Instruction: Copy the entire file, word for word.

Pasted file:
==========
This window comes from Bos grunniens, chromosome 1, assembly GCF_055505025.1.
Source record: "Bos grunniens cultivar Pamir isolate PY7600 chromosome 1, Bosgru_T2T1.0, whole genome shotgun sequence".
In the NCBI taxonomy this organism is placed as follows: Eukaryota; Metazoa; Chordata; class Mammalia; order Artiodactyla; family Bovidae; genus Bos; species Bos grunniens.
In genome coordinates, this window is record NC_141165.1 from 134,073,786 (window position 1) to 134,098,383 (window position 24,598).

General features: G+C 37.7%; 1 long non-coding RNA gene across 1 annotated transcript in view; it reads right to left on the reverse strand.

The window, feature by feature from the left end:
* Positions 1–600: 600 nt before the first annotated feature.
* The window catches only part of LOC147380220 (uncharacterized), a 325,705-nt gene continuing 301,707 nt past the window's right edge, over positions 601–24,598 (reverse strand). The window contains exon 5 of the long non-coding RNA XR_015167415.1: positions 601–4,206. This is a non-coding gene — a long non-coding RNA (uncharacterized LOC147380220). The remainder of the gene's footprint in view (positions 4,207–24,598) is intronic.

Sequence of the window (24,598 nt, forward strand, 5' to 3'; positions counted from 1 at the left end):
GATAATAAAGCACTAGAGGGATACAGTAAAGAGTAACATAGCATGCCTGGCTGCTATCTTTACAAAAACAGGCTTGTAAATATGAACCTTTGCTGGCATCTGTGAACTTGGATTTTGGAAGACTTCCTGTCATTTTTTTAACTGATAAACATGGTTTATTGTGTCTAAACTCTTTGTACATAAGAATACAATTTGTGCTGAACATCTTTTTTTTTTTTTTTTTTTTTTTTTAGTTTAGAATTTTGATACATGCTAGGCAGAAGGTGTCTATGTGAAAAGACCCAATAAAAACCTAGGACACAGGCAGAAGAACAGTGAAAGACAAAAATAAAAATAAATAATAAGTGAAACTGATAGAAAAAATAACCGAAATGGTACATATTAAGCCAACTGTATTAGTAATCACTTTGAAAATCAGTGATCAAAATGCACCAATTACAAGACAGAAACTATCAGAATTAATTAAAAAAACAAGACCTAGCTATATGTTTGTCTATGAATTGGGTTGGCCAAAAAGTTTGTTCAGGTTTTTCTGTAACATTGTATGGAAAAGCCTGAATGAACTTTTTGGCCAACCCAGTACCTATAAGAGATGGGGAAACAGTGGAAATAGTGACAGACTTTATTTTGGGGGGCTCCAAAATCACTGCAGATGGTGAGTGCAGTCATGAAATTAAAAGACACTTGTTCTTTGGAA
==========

This window comes from Bos grunniens, chromosome 1, assembly GCF_055505025.1.
Source record: "Bos grunniens cultivar Pamir isolate PY7600 chromosome 1, Bosgru_T2T1.0, whole genome shotgun sequence".
In the NCBI taxonomy this organism is placed as follows: Eukaryota; Metazoa; Chordata; class Mammalia; order Artiodactyla; family Bovidae; genus Bos; species Bos grunniens.
In genome coordinates, this window is record NC_141165.1 from 134,073,786 (window position 1) to 134,098,383 (window position 24,598).

General features: G+C 37.7%; 1 long non-coding RNA gene across 1 annotated transcript in view; it reads right to left on the reverse strand.

The window, feature by feature from the left end:
* Positions 1–600: 600 nt before the first annotated feature.
* The window catches only part of LOC147380220 (uncharacterized), a 325,705-nt gene continuing 301,707 nt past the window's right edge, over positions 601–24,598 (reverse strand). The window contains exon 5 of the long non-coding RNA XR_015167415.1: positions 601–4,206. This is a non-coding gene — a long non-coding RNA (uncharacterized LOC147380220). The remainder of the gene's footprint in view (positions 4,207–24,598) is intronic.

Sequence of the window (24,598 nt, forward strand, 5' to 3'; positions counted from 1 at the left end):
GATAATAAAGCACTAGAGGGATACAGTAAAGAGTAACATAGCATGCCTGGCTGCTATCTTTACAAAAACAGGCTTGTAAATATGAACCTTTGCTGGCATCTGTGAACTTGGATTTTGGAAGACTTCCTGTCATTTTTTTAACTGATAAACATGGTTTATTGTGTCTAAACTCTTTGTACATAAGAATACAATTTGTGCTGAACATCTTTTTTTTTTTTTTTTTTTTTTTTTAGTTTAGAATTTTGATACATGCTAGGCAGAAGGTGTCTATGTGAAAAGACCCAATAAAAACCTAGGACACAGGCAGAAGAACAGTGAAAGACAAAAATAAAAATAAATAATAAGTGAAACTGATAGAAAAAATAACCGAAATGGTACATATTAAGCCAACTGTATTAGTAATCACTTTGAAAATCAGTGATCAAAATGCACCAATTACAAGACAGAAACTATCAGAATTAATTAAAAAAACAAGACCTAGCTATATGTTTGTCTATGAATTGGGTTGGCCAAAAAGTTTGTTCAGGTTTTTCTGTAACATTGTATGGAAAAGCCTGAATGAACTTTTTGGCCAACCCAGTACCTATAAGAGATGGGGAAACAGTGGAAATAGTGACAGACTTTATTTTGGGGGGCTCCAAAATCACTGCAGATGGTGAGTGCAGTCATGAAATTAAAAGACACTTGTTCTTTGGAA